The U.S. flew “no-fly zones” over northern and southern Iraq for more than a decade before the 2003 U.S. invasion that toppled Saddam Hussein. U.S. warplanes kept Iraqi aircraft out of the sky, and targeted Iraqi air-defense systems that threatened to shoot. Now, along with neighboring Turkey, the U.S. is planning to launch something similar over a stretch of northern Syria.
Eliminating Islamic State of Iraq and Greater Syria along a strip of the Syrian-Turkish border is the key goal, opening up a safe haven for tens of thousands of Syrians displaced by the country’s four-year-old civil war that has killed more than 200,000. Whether the move hastens the ouster of Syrian dictator Bashar Assad—or leads to the shootdown and possible capture or death of an American pilot—remains unknowable.
U.S. officials stressed Monday that Washington and Ankara are planning to step up bombing of ISIS targets on the ground, and not create a formal no-fly zone, which would bar Syrian warplanes from bombing runs. “It’s not a no-fly zone—it’s a bombing campaign,” says retired Marine general Anthony Zinni, who oversaw the Iraqi no-fly zones as chief of U.S. Central Command from 1997 to 2000. He doesn’t think such a bombing campaign will have much effect. “We see how well a year of bombing has worked in Iraq,” where ISIS remains in control of much of the western part of the nation.
The chance of clashes between Syria and U.S. and Turkish aircraft will be more likely once details of the new zone are hammered out and stepped-up U.S.-Turkish attacks on ISIS targets begin. “I think they’ll tell the Syrians to just stay out of the air space,” Zinni says of U.S. and Turkish commanders. “They’ll issue a demarche: ‘If you shoot any air defense weapons at us, we’ll nail you.’ That’s what we did to the Iraqis.”
State Department spokesman John Kirby said Monday that the Syrians aren’t challenging U.S. warplanes. “There is no opposition in the air when coalition aircraft are flying in that part of Syria,” he said. “The Assad regime is not challenging us; [ISIS] doesn’t have airplanes … they’re not being shot at.”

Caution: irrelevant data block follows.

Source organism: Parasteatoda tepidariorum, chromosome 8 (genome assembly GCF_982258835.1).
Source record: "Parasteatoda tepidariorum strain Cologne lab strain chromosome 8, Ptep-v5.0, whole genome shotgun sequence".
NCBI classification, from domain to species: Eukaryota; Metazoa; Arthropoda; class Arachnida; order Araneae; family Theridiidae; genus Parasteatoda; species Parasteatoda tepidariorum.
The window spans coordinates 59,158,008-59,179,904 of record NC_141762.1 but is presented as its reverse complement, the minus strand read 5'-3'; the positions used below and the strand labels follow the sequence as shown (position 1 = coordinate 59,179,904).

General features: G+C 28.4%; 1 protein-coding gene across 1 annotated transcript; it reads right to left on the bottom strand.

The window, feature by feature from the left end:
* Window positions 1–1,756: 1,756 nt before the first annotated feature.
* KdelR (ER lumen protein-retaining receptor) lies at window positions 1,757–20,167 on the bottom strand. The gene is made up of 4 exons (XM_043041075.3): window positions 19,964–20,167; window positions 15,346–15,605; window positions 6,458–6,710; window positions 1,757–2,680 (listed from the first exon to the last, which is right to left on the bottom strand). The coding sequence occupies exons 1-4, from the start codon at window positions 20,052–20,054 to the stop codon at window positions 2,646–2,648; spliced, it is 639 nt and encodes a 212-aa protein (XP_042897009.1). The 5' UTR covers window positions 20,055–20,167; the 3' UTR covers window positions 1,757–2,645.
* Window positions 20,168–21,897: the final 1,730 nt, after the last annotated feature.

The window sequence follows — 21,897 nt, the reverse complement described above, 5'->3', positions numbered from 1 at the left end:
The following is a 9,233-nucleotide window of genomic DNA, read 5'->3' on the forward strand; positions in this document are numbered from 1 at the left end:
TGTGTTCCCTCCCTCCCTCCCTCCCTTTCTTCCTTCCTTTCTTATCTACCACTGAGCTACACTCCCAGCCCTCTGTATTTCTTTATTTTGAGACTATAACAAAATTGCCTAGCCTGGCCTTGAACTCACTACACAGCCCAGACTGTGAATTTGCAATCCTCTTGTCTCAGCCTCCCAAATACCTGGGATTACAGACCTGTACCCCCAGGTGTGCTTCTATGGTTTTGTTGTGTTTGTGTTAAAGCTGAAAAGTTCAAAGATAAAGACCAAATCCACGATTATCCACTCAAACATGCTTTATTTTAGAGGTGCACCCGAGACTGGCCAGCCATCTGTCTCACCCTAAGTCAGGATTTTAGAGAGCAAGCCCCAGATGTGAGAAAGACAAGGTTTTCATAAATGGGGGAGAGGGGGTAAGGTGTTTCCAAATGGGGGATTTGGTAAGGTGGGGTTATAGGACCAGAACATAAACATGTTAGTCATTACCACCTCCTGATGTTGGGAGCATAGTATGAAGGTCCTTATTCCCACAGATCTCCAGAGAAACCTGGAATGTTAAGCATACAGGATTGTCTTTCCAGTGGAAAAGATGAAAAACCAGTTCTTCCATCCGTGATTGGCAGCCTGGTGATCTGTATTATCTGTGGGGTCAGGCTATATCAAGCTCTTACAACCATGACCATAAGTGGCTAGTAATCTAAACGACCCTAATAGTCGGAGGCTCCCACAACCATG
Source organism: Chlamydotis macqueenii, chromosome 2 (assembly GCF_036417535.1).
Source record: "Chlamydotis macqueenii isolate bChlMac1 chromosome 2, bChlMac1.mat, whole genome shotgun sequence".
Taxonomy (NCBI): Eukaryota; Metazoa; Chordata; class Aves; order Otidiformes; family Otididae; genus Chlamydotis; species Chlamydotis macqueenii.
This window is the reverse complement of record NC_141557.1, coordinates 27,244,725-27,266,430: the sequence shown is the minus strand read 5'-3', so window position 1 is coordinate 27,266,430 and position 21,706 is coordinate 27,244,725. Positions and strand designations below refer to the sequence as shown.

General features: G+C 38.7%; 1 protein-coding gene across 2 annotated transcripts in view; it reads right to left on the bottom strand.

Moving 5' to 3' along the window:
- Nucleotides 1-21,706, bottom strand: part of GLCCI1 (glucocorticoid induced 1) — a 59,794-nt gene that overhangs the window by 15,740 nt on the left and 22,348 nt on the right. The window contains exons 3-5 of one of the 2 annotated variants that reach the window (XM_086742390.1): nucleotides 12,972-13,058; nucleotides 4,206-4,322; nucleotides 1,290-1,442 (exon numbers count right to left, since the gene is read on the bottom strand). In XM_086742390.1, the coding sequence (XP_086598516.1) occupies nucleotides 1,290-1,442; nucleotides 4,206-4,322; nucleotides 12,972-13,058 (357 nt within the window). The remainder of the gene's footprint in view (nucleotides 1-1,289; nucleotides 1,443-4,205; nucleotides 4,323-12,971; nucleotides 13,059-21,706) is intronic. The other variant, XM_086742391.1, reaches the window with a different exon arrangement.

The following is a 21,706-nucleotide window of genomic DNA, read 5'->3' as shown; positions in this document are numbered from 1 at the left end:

But that’s hardly a guarantee. U.S. commanders will ensure their flight crew fly high and well clear of any known Syrian air-defense threats to minimize the chance of a U.S. pilot being shot down and—in the worst case—falling into ISIS’s hands and murdered. But accidents and snafus can occasionally happen. “We never even had a plane scratched,” Zinni says of the more than 200,000 U.S. flights in the Iraqi no-fly zones from 1992 to 2003. “It was absolutely remarkable.” (Unfortunately, this record was marred by the 1994 shootdown of two U.S. Army Black Hawk helicopters, killing all 26 aboard, by a pair of U.S. Air Force F-15s.)
Conflicting loyalties and priorities complicate the more aggressive campaign. Last week, after a suicide bombing blamed on ISIS killed 30 in a Turkish border town, Turkey began flying air strikes against ISIS targets in Syria, and gave the U.S. long-sought permission to launch air strikes from Turkish bases. Turkey, a NATO ally, is growing increasingly concerned with ISIS on its doorstep, the growing refugee problem, and military successes by its Kurdish minority, some elements of which are seeking their own state.
Kurdish forces control most of the Syrian-Turkish frontier, and the Turkish government views them as a threat much like ISIS. Ankara is also more interested in toppling Assad than battling ISIS. “If there is one person who is responsible for all these terrorist crimes and humanitarian tragedies in Syria, it is Assad’s approach, using chemical weapons, barrel bombs against civilians,” Turkish Prime Minister Ahmet Davutoglu told CNN. His government has called for a NATO meeting Tuesday to discuss the ISIS fight.
U.S. and Turkish air power are expected to be used to reinforce Syrian rebels on the ground who are battling ISIS, creating a 68-mile “no-ISIS zone” along the Syrian-Turkish border. “Moderate forces like the Free Syrian Army will be strengthened…so they can take control of areas freed from [ISIS], air cover will be provided,” Davutoglu told Turkey’s A Haber television news channel.. “It would be impossible for them to take control of the area without it.”
U.S. officials have been complaining since the Pentagon began bombing ISIS targets a year ago of a dearth of reliable partners on the ground, in both Iraq and Syria. ISIS drove the U.S.-trained Iraqi army out of Mosul, Iraq’s second-largest city, a year ago, and the U.S. has trained only about 60 Syrian rebels to fight ISIS’s 30,000-strong force.